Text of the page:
Public Enterprises Minister Lynne Brown. Picture: TREVOR SAMSON
Public Enterprises Minister Lynne Brown. Picture: TREVOR SAMSON

Public Enterprises Minister Lynne Brown’s account of how and why Brian Molefe was reinstated as CE of Eskom casts her as a hapless observer of the Eskom board and its capricious decision-making.

As she often has before, Brown took the Jacob Zuma defence — "I didn’t know; I was not aware; nobody told me" — in her affidavit outlining events pertaining to the reinstatement. If all that is true and Brown really was unaware of the terms of Molefe’s employment contract, the undertaking by Eskom chairman Ben Ngubane to grant him early retirement and the board’s decision to top up the pension fund to the tune of R30m, what will she do about it now that she is finally aware of the facts?

Well, at last it seems she has been prodded into activity, even if it was just to throw Molefe under the bus.

Although she initially told the court she would oppose the DA’s application to overturn Molefe’s appointment, by Monday when she filed her affidavit, she had changed her mind and withdrew her opposition to that particular part of the DA’s request for relief. Her affidavit remains before the court, though, clearly because in it she is at pains to make the case of how she knew nothing of what Eskom had been plotting.

In the past, even a week ago, Brown defended Molefe with passion. In a media conference to announce his return, she strung together a series of alternative facts, all of which had to do with Molefe’s greatness and how he had saved Eskom and made it a more sustainable company. She has also, in the past, dismissed criticism of the Eskom board, which she appointed, despite its multiple links to the Gupta family and its repeat record of dubious contracting.

But by Monday, defending Molefe had become just too expensive. In a pitiful appeal for some sympathy, in her statement to Parliament’s public enterprises committee on Tuesday, Brown said she had underestimated "the vitriol" of the public response to Molefe’s reinstatement. In the light of this, she had decided to back off and abide by the court’s decision.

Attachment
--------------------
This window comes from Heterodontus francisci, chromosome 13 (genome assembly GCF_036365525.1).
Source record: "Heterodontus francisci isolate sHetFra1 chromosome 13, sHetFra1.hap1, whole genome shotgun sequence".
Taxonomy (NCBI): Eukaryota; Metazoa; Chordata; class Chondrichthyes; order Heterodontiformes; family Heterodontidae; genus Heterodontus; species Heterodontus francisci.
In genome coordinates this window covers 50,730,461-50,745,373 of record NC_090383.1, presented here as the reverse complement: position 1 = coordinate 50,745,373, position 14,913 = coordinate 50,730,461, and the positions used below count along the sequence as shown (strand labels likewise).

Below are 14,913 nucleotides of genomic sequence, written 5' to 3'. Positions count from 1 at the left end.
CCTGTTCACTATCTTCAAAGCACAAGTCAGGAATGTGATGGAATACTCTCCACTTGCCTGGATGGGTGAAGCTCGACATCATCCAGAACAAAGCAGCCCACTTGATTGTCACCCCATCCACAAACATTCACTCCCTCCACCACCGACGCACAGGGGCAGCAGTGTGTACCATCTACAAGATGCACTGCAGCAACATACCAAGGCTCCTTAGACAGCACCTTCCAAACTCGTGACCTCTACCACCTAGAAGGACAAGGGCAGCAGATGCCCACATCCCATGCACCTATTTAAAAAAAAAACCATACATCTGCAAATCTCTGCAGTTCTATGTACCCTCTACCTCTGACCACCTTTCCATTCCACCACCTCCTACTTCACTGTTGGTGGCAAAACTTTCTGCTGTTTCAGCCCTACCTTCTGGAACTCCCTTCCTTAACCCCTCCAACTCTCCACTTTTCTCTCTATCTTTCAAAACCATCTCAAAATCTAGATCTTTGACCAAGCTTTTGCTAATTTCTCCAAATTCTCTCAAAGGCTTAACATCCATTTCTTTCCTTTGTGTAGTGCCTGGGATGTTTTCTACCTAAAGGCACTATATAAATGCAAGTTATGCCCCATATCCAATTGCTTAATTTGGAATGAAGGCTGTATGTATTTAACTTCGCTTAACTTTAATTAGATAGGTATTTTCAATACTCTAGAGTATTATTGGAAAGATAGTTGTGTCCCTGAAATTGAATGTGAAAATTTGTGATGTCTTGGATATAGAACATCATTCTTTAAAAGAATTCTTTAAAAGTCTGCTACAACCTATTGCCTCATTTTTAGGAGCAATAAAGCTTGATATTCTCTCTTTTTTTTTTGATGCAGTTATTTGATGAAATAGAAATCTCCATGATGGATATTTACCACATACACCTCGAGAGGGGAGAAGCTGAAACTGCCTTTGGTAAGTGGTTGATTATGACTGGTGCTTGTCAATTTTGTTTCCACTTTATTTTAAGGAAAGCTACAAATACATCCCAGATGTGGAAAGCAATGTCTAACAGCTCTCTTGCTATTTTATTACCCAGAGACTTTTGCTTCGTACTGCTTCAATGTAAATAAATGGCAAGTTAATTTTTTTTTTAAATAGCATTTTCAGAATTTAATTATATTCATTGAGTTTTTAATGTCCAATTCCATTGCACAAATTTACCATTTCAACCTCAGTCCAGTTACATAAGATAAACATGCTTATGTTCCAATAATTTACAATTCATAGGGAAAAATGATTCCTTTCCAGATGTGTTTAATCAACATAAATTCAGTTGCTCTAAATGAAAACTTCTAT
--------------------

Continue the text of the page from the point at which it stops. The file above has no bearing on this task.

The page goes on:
So, to save herself, Brown has cut Molefe loose. It may, at last, be the end of his incredible run of political protection. As Eskom’s reasoning — and Molefe’s as well — as to why he should remain in the post is dubious at best, we may finally see the end of him.

But what of Ngubane and the rest of the Eskom board? As Pravin Gordhan said in Tuesday’s meeting in Parliament, they had let SA down and "don’t care" about the abuse of state resources. The time had come, Gordhan said, for them to resign or be fired.

Here Brown has nowhere to hide. As the sole shareholder representative, she is the only person who can hold the Eskom board to account on behalf of the government and citizens.

Brown, whose public statements are often cleverly ambiguous, said that it was not appropriate right now, in the midst of a court case, to dissolve the Eskom board. She had, however, taken legal advice on "its rotation" as the annual general meeting was approaching. So, it may be that Ngubane’s bungling is also becoming too costly.

It would be a safe bet to assume that in Saxonwold and in Nkandla, the search is on for a fresh bunch of candidates.

This time, though, the public will not be taken for fools. New board candidates will be scrutinised from top to bottom. The ANC as well as the South African Communist Party, Cosatu and the entire political opposition will have a great deal to say about who should run Eskom. The public is going to insist on competence and good governance.

This is good and will happen more and more as the space for Zuma and the Guptas to continue their nefarious activities narrows by the day.

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